Preparing for the inevitable

Published 9:54 am Thursday, February 7, 2013

There is a fact all of us must eventually face and none can ever escape.

We will all die one day. No matter what kind of euphemism we attach to that event – crossing over, passing away, going to be with the Lord – whatever seems less painful and acceptably polite, in the end all of our bodies will ultimately cease to function and we will all die.

Depending on one’s faith tradition and system of belief the essence of what is truly “us,” our soul or spirit, continues on in one manner or another. Anecdotal accounts of “near death experiences” are many and scientific evidence of one sort or another (depending on who you choose to believe) attest to the fact that beyond religious faith there is evidence of life after death. In some religious traditions our spirits are thought to be recycled through reincarnation to ever higher, or lower, levels of spiritual consciousness. In others, that which is essentially us simply melds back in the cosmic consciousness of the One. Islam and Judaism share a common belief in an afterlife with Christianity with differing interpretations, but even in the Christian religion our many diverse views on what happens when our body ceases to function and our spirits go to God are often at radical odds with one another. All those things are issues of faith which one must address within one’s own tradition. Nonetheless, we will all die.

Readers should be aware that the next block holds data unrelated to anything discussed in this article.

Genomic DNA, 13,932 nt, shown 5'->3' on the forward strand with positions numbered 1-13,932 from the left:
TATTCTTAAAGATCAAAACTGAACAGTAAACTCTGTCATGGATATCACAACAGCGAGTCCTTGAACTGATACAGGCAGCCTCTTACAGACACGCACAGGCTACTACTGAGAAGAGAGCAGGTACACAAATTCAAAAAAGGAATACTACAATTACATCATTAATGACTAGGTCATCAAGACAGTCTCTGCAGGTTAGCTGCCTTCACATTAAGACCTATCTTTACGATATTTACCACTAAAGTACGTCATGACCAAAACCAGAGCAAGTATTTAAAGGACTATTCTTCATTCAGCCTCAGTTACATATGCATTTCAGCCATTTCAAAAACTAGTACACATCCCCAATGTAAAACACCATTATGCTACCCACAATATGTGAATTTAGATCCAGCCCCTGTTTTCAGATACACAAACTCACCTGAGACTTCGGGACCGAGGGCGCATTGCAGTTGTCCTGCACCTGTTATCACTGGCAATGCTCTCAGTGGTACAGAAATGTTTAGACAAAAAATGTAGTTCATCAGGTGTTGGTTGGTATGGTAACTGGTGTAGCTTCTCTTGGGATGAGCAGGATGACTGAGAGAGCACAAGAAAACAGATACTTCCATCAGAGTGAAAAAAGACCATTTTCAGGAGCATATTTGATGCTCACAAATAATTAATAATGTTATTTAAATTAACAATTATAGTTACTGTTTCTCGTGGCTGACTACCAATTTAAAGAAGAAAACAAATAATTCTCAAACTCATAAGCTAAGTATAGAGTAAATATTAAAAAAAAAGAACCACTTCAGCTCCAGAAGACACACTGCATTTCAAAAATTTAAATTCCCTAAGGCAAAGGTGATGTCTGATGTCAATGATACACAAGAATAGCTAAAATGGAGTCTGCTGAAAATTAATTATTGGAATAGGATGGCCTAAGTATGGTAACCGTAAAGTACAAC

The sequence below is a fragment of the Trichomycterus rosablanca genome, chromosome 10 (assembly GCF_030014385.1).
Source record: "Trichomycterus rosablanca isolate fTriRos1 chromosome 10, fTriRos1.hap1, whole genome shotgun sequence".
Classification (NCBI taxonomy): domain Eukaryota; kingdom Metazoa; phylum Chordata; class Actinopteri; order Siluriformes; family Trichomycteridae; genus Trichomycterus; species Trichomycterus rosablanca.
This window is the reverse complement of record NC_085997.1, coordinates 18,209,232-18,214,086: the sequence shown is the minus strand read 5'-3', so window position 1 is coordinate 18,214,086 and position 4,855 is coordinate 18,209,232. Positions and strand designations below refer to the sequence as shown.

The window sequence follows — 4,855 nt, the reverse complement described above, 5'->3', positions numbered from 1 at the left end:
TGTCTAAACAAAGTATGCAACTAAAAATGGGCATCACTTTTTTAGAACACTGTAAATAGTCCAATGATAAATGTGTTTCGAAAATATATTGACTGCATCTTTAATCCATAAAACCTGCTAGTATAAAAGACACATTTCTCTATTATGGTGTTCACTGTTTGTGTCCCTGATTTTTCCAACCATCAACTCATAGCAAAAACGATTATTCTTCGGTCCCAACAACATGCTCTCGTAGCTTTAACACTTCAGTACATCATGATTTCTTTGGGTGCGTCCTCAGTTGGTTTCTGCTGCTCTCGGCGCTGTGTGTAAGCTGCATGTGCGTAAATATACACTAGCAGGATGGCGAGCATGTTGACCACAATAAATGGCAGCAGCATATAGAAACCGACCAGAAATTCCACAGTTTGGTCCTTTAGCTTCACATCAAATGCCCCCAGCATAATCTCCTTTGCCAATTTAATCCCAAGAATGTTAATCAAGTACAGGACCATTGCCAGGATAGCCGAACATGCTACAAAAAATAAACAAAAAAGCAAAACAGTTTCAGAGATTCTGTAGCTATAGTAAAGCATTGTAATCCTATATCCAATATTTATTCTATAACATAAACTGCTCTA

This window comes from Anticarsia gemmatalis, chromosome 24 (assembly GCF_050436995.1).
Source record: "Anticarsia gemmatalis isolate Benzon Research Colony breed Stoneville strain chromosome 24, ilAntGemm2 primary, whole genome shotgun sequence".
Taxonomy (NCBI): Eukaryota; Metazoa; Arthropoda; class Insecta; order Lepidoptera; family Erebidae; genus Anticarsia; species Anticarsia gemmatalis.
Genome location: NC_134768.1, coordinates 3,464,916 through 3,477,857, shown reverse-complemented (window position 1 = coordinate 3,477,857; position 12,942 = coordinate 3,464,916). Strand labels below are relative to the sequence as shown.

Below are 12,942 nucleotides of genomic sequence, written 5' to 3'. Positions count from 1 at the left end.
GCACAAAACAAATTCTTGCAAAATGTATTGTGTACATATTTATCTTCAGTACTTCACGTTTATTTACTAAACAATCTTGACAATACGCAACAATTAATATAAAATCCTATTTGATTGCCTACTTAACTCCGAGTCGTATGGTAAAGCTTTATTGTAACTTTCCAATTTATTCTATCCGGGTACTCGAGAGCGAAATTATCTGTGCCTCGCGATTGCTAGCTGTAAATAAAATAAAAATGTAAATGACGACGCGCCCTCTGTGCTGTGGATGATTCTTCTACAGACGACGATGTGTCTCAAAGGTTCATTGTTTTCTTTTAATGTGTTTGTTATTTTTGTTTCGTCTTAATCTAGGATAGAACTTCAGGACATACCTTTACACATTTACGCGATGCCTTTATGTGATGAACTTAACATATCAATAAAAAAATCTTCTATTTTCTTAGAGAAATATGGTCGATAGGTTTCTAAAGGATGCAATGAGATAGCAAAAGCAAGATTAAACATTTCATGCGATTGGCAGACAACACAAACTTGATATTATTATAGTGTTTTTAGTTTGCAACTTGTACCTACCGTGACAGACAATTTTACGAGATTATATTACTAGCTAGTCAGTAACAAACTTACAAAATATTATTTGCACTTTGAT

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However this column is not about what happens after we die, but how we choose to plan for what is inevitable. There are things we can do while we are well, in our right minds and physically able to be proactive in providing clear guidance to our friends and loved ones about our wishes should we become ill or incapacitated, and for when we die.

First, every one of us should have a clearly defined advance directive for health care and someone designated to be our medical power of attorney should we not be able to speak for ourselves regarding the nature and degree of medically invasive care we are willing to receive. The forms for these directives are available online for North Carolina and South Carolina, through your attorney, or from a hospital or Hospice social services office. The person designated as one’s medical power of attorney should be someone who can be absolutely trusted to follow the advance directive for health care, whether that person is a family member or not.